Sunday 15 December 2019

Adkins sacking 'known about for some weeks'

Glenn Moore

In the wake of Wednesday's draw at Stamford Bridge, when Southampton came from 2-0 down to draw, Nigel Adkins agreed that the comeback made it his team's best result of an increasingly impressive season.

Yesterday he was fired and replaced by Mauricio Pochettino, whose last coaching post was with Espanyol – until they fired him with the club bottom of La Liga in November.

As his successor let slip, even a Southampton win against Chelsea would not have saved Adkins, who took Saints from League One to the Premier League in successive seasons and leaves them three points clear of the relegation zone after just two defeats in 12 matches. Along the way he has earned the best win percentage of any Saints manager (54pc).

But his future was sealed during the club's bad autumn. Pochettino revealed he had been "researching" the Southampton squad "for weeks" while Vegard Forren, a Norwegian defender signed from Molde for £4m yesterday, said he had "known about the change of manager for a while".


The exit of Adkins has echoed his arrival in 2010, when Alan Pardew was sacked after a 4-0 win at Bristol Rovers. Pulling the trigger on both occasions was Nicola Cortese, the club's executive chairman. One football figure said: "Nothing would surprise me where he is involved, but don't quote me as he might sue."

Cortese is known within the game as a hard negotiator and he has in the past banned the local newspaper and the chairman of the Saints Trust, and fallen out with several ex-players, notably Matt Le Tissier. The Italian, a banker by profession, brokered the deal by which Markus Liebherr took over the club and has run it since the Swiss died three years ago.

Nevertheless, Adkins' dismissal came as a complete surprise to the manager, his staff and to supporters, some of whom said they were "disgusted" by the move. Even when Saints were bottom of the table, Adkins' name was chanted by fans.

However, Cortese may counter, so was Pardew's, but not for long.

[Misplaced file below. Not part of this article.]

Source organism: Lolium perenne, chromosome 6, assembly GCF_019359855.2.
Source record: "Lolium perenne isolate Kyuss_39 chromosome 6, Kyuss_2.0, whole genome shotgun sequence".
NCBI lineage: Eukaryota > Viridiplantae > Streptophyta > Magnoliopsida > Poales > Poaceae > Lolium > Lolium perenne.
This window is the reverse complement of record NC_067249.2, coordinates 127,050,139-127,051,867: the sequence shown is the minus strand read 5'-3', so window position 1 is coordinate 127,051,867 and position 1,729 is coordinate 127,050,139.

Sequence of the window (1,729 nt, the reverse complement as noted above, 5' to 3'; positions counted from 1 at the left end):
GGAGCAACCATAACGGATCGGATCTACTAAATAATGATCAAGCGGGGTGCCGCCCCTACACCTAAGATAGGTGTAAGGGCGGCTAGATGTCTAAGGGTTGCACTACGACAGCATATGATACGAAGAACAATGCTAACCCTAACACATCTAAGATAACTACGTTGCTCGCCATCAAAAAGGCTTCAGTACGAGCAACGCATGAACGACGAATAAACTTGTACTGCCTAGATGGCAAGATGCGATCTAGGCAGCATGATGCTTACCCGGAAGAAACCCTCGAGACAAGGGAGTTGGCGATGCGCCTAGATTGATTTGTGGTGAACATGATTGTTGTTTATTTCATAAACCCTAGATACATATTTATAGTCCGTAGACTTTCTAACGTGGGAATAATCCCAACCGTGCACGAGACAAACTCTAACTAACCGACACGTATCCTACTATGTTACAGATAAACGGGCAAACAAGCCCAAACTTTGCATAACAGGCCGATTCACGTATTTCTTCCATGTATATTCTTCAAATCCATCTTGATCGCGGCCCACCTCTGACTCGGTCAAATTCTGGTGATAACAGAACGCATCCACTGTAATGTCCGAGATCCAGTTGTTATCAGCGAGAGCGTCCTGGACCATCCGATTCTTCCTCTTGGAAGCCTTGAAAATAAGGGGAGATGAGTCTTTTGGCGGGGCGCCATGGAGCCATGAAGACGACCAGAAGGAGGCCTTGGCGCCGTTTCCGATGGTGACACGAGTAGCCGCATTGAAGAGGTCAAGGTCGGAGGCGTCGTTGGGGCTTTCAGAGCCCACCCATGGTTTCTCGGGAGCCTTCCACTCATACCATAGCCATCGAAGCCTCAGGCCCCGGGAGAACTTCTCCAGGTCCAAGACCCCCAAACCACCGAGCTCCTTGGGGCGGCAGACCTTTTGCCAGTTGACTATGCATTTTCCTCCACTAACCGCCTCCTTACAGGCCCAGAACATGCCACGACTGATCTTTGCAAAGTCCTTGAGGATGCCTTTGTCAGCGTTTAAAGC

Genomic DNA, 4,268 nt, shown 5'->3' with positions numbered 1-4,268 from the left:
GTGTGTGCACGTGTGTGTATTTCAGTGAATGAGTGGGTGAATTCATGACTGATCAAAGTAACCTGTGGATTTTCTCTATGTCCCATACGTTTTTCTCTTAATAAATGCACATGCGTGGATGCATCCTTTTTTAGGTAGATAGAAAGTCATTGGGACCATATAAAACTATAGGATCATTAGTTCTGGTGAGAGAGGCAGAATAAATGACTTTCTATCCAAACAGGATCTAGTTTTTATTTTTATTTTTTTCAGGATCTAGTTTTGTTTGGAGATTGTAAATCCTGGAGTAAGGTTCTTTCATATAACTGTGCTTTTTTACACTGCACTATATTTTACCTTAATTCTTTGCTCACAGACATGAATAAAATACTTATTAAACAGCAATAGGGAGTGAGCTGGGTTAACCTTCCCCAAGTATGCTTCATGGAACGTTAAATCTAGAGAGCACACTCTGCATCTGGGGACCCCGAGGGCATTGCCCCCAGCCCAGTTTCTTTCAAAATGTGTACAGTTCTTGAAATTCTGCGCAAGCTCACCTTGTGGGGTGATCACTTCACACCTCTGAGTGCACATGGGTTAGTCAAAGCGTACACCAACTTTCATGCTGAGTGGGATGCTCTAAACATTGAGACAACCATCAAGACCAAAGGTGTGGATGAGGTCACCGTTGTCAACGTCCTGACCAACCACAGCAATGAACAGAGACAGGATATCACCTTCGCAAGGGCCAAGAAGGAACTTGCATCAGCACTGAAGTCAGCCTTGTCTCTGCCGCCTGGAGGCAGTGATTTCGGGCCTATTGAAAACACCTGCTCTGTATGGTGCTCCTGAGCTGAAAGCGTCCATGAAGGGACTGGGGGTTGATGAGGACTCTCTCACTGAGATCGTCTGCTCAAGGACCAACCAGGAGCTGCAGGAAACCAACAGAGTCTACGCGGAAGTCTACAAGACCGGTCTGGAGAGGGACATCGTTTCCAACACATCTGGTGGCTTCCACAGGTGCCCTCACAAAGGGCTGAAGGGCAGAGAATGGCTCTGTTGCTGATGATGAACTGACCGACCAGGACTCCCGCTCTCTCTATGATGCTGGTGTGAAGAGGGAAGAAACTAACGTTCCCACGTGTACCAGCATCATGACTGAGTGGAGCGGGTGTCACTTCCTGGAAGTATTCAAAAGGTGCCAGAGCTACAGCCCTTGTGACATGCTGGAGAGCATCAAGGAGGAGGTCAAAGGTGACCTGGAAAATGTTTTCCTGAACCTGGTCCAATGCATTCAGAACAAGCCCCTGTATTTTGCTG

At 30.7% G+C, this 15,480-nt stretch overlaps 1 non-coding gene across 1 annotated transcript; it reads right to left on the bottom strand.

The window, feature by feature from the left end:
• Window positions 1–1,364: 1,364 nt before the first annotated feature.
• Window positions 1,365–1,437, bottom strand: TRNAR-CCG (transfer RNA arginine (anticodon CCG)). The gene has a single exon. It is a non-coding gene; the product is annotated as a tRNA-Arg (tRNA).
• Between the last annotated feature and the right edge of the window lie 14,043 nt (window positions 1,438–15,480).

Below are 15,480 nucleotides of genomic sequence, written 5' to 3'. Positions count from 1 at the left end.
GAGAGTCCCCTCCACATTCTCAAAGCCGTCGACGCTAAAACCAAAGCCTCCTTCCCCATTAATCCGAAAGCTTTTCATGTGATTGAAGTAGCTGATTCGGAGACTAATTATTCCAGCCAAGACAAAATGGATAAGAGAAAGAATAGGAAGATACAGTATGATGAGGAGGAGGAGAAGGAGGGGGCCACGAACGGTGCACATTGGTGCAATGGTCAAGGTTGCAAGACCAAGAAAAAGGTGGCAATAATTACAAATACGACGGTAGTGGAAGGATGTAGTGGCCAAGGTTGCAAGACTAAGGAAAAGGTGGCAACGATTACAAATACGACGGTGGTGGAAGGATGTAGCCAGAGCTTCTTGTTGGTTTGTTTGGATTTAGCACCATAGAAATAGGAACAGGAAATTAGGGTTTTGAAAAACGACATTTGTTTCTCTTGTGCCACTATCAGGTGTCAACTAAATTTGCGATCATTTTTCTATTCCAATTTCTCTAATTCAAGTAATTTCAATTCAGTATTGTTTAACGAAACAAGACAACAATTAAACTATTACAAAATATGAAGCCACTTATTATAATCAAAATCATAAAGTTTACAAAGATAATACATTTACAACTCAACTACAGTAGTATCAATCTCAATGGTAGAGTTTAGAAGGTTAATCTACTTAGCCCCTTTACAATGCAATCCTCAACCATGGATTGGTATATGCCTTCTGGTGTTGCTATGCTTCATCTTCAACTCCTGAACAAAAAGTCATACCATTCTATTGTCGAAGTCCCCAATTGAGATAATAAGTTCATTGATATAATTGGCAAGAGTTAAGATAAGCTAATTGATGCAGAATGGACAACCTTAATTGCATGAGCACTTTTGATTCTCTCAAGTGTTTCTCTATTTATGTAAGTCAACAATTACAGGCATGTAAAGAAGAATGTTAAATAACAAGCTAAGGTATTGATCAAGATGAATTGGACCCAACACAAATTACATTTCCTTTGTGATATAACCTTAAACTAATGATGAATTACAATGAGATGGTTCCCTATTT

Pochettino said: "(To win) the kindness of the supporters is the biggest challenge I have," and, while he will not be given the hounding Rafael Benitez receives at Stamford Bridge, he is unlikely to receive a warm welcome when Southampton host Everton on Monday night. A Spanish-style protest is planned with fans waving white hankerchiefs.

Lawrie McMenemy, Southampton's 1976 FA Cup-winning manager and a still a popular figure (though not with Cortese), spoke for many fans when he said, "I am shocked. With due respect to Pochettino what does he know about our game? What does he know about the dressing-room? Does he speak English?"

The answer to that query came at the new manager's unveiling when he spoke through an interpreter. Pochettino said in Spanish he had talked to Jose Mourinho "who is a good friend of mine" and been told "the best football in the world is being played here."

Adkins, a former goalkeeper who has been known to quote poetry in press conferences, came to prominence at Scunthorpe United, where he went from physio to promotion-winning manager.

The 47-year-old was given a perfunctory thank you by Southampton whose statement said: "The club would like to thank Nigel Adkins for his service over the past three seasons and wish him well for the future." (© Independent News Service)

Irish Independent

The Left Wing: John Cooney on Ulster's European run and bouncing back from World Cup disappointment

Editor's Choice

Also in Sport